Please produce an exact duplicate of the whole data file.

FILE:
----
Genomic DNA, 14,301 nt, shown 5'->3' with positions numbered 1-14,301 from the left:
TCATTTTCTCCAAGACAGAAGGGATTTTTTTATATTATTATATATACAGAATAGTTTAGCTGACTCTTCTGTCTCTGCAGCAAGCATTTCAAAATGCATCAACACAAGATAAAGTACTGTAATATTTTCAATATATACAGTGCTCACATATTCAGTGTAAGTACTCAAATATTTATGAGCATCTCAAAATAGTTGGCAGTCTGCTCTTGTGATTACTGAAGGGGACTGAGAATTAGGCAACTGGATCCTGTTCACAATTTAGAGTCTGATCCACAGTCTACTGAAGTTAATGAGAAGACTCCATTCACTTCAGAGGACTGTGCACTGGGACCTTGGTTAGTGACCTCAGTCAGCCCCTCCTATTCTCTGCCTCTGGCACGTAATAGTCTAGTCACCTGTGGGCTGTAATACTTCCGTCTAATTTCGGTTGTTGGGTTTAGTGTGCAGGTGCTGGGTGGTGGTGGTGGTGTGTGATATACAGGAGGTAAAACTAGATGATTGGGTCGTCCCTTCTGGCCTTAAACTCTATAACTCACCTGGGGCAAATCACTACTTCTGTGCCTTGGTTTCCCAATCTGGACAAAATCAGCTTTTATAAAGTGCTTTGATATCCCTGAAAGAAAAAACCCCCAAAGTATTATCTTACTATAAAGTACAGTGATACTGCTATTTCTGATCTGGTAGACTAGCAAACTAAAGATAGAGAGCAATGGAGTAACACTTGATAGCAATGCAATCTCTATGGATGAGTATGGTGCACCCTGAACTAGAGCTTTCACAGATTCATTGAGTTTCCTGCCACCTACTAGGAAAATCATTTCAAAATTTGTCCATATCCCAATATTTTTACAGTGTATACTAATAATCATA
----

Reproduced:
Genomic DNA, 14,301 nt, shown 5'->3' with positions numbered 1-14,301 from the left:
TCATTTTCTCCAAGACAGAAGGGATTTTTTTATATTATTATATATACAGAATAGTTTAGCTGACTCTTCTGTCTCTGCAGCAAGCATTTCAAAATGCATCAACACAAGATAAAGTACTGTAATATTTTCAATATATACAGTGCTCACATATTCAGTGTAAGTACTCAAATATTTATGAGCATCTCAAAATAGTTGGCAGTCTGCTCTTGTGATTACTGAAGGGGACTGAGAATTAGGCAACTGGATCCTGTTCACAATTTAGAGTCTGATCCACAGTCTACTGAAGTTAATGAGAAGACTCCATTCACTTCAGAGGACTGTGCACTGGGACCTTGGTTAGTGACCTCAGTCAGCCCCTCCTATTCTCTGCCTCTGGCACGTAATAGTCTAGTCACCTGTGGGCTGTAATACTTCCGTCTAATTTCGGTTGTTGGGTTTAGTGTGCAGGTGCTGGGTGGTGGTGGTGGTGTGTGATATACAGGAGGTAAAACTAGATGATTGGGTCGTCCCTTCTGGCCTTAAACTCTATAACTCACCTGGGGCAAATCACTACTTCTGTGCCTTGGTTTCCCAATCTGGACAAAATCAGCTTTTATAAAGTGCTTTGATATCCCTGAAAGAAAAAACCCCCAAAGTATTATCTTACTATAAAGTACAGTGATACTGCTATTTCTGATCTGGTAGACTAGCAAACTAAAGATAGAGAGCAATGGAGTAACACTTGATAGCAATGCAATCTCTATGGATGAGTATGGTGCACCCTGAACTAGAGCTTTCACAGATTCATTGAGTTTCCTGCCACCTACTAGGAAAATCATTTCAAAATTTGTCCATATCCCAATATTTTTACAGTGTATACTAATAATCATA